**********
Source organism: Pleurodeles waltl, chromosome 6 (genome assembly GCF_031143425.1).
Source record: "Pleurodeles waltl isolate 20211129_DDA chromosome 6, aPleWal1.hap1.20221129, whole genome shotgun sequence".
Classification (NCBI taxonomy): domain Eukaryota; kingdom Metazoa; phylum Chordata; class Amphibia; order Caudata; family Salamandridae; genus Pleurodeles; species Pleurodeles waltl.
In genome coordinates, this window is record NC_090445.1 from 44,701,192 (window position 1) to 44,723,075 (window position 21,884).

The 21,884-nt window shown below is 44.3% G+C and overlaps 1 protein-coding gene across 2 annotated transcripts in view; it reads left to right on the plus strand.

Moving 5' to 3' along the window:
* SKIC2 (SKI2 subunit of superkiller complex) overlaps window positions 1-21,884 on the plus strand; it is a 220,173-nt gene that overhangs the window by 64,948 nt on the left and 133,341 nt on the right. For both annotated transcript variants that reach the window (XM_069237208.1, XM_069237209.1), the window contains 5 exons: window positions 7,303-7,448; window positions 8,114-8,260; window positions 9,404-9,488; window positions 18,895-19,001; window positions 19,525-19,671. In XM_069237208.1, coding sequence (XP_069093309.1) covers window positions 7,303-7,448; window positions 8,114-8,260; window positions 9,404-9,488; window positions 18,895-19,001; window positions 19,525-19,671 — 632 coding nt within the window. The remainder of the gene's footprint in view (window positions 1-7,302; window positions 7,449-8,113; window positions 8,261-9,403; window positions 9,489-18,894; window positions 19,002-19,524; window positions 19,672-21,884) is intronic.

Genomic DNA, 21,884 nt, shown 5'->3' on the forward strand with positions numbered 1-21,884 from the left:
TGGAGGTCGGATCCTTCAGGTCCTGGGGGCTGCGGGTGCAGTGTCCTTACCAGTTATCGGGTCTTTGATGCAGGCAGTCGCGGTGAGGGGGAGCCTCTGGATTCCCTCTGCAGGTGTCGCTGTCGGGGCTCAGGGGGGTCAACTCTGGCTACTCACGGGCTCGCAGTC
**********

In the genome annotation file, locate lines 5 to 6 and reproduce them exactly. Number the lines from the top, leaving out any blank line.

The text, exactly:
The 21,884-nt window shown below is 44.3% G+C and overlaps 1 protein-coding gene across 2 annotated transcripts in view; it reads left to right on the plus strand.

Moving 5' to 3' along the window: